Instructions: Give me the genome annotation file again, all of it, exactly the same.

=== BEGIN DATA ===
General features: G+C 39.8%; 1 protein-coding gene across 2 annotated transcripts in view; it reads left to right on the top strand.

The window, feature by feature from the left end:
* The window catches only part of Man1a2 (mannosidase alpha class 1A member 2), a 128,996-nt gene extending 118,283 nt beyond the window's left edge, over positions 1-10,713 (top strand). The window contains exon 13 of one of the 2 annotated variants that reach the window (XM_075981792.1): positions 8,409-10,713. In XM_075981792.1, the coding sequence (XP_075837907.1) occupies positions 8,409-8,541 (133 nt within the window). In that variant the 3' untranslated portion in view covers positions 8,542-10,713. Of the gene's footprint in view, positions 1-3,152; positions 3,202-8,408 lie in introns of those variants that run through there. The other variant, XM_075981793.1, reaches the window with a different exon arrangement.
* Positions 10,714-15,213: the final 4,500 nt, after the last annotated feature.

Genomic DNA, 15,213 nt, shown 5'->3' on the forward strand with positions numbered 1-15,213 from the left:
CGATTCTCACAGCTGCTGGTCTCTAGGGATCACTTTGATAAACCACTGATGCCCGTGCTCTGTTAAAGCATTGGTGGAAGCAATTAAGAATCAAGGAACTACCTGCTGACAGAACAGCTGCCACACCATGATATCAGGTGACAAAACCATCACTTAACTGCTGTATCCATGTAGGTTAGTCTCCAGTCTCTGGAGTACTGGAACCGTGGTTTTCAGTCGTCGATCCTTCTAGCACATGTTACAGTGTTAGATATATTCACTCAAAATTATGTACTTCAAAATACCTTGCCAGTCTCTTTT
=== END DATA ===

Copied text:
General features: G+C 39.8%; 1 protein-coding gene across 2 annotated transcripts in view; it reads left to right on the top strand.

The window, feature by feature from the left end:
* The window catches only part of Man1a2 (mannosidase alpha class 1A member 2), a 128,996-nt gene extending 118,283 nt beyond the window's left edge, over positions 1-10,713 (top strand). The window contains exon 13 of one of the 2 annotated variants that reach the window (XM_075981792.1): positions 8,409-10,713. In XM_075981792.1, the coding sequence (XP_075837907.1) occupies positions 8,409-8,541 (133 nt within the window). In that variant the 3' untranslated portion in view covers positions 8,542-10,713. Of the gene's footprint in view, positions 1-3,152; positions 3,202-8,408 lie in introns of those variants that run through there. The other variant, XM_075981793.1, reaches the window with a different exon arrangement.
* Positions 10,714-15,213: the final 4,500 nt, after the last annotated feature.

Genomic DNA, 15,213 nt, shown 5'->3' on the forward strand with positions numbered 1-15,213 from the left:
CGATTCTCACAGCTGCTGGTCTCTAGGGATCACTTTGATAAACCACTGATGCCCGTGCTCTGTTAAAGCATTGGTGGAAGCAATTAAGAATCAAGGAACTACCTGCTGACAGAACAGCTGCCACACCATGATATCAGGTGACAAAACCATCACTTAACTGCTGTATCCATGTAGGTTAGTCTCCAGTCTCTGGAGTACTGGAACCGTGGTTTTCAGTCGTCGATCCTTCTAGCACATGTTACAGTGTTAGATATATTCACTCAAAATTATGTACTTCAAAATACCTTGCCAGTCTCTTTT